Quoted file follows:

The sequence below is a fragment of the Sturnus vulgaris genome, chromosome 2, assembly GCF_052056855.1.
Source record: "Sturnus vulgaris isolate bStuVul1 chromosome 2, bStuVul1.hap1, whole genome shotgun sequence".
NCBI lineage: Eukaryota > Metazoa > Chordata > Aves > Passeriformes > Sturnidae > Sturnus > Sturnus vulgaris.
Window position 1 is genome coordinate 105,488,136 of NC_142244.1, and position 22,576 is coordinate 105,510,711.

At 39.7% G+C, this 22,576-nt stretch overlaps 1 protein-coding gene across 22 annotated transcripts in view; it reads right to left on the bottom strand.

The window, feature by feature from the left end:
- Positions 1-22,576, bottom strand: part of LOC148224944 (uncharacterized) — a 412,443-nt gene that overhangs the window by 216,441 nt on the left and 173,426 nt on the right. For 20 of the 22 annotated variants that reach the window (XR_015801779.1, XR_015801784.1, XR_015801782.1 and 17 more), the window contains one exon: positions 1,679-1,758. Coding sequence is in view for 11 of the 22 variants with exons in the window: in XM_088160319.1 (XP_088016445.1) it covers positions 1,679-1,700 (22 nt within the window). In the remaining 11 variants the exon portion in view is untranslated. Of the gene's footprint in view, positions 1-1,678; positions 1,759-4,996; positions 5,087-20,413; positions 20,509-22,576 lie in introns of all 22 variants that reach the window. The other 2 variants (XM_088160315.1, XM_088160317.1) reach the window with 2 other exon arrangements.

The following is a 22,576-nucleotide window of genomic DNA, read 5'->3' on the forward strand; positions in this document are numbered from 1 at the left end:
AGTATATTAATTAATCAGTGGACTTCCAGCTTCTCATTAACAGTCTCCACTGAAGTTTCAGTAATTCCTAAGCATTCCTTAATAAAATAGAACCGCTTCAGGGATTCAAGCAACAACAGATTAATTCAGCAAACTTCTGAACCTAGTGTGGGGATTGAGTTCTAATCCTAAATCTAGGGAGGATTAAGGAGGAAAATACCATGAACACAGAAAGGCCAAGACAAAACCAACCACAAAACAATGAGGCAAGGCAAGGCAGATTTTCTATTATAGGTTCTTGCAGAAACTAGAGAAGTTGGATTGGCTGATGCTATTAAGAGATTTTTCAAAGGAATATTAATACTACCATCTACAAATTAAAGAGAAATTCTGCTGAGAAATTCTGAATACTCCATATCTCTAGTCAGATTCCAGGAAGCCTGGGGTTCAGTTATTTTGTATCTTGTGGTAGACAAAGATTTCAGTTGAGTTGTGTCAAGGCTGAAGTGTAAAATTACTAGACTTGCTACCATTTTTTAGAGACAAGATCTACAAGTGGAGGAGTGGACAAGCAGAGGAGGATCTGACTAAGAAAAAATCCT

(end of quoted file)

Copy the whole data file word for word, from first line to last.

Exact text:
The sequence below is a fragment of the Sturnus vulgaris genome, chromosome 2, assembly GCF_052056855.1.
Source record: "Sturnus vulgaris isolate bStuVul1 chromosome 2, bStuVul1.hap1, whole genome shotgun sequence".
NCBI lineage: Eukaryota > Metazoa > Chordata > Aves > Passeriformes > Sturnidae > Sturnus > Sturnus vulgaris.
Window position 1 is genome coordinate 105,488,136 of NC_142244.1, and position 22,576 is coordinate 105,510,711.

At 39.7% G+C, this 22,576-nt stretch overlaps 1 protein-coding gene across 22 annotated transcripts in view; it reads right to left on the bottom strand.

The window, feature by feature from the left end:
- Positions 1-22,576, bottom strand: part of LOC148224944 (uncharacterized) — a 412,443-nt gene that overhangs the window by 216,441 nt on the left and 173,426 nt on the right. For 20 of the 22 annotated variants that reach the window (XR_015801779.1, XR_015801784.1, XR_015801782.1 and 17 more), the window contains one exon: positions 1,679-1,758. Coding sequence is in view for 11 of the 22 variants with exons in the window: in XM_088160319.1 (XP_088016445.1) it covers positions 1,679-1,700 (22 nt within the window). In the remaining 11 variants the exon portion in view is untranslated. Of the gene's footprint in view, positions 1-1,678; positions 1,759-4,996; positions 5,087-20,413; positions 20,509-22,576 lie in introns of all 22 variants that reach the window. The other 2 variants (XM_088160315.1, XM_088160317.1) reach the window with 2 other exon arrangements.

The following is a 22,576-nucleotide window of genomic DNA, read 5'->3' on the forward strand; positions in this document are numbered from 1 at the left end:
AGTATATTAATTAATCAGTGGACTTCCAGCTTCTCATTAACAGTCTCCACTGAAGTTTCAGTAATTCCTAAGCATTCCTTAATAAAATAGAACCGCTTCAGGGATTCAAGCAACAACAGATTAATTCAGCAAACTTCTGAACCTAGTGTGGGGATTGAGTTCTAATCCTAAATCTAGGGAGGATTAAGGAGGAAAATACCATGAACACAGAAAGGCCAAGACAAAACCAACCACAAAACAATGAGGCAAGGCAAGGCAGATTTTCTATTATAGGTTCTTGCAGAAACTAGAGAAGTTGGATTGGCTGATGCTATTAAGAGATTTTTCAAAGGAATATTAATACTACCATCTACAAATTAAAGAGAAATTCTGCTGAGAAATTCTGAATACTCCATATCTCTAGTCAGATTCCAGGAAGCCTGGGGTTCAGTTATTTTGTATCTTGTGGTAGACAAAGATTTCAGTTGAGTTGTGTCAAGGCTGAAGTGTAAAATTACTAGACTTGCTACCATTTTTTAGAGACAAGATCTACAAGTGGAGGAGTGGACAAGCAGAGGAGGATCTGACTAAGAAAAAATCCT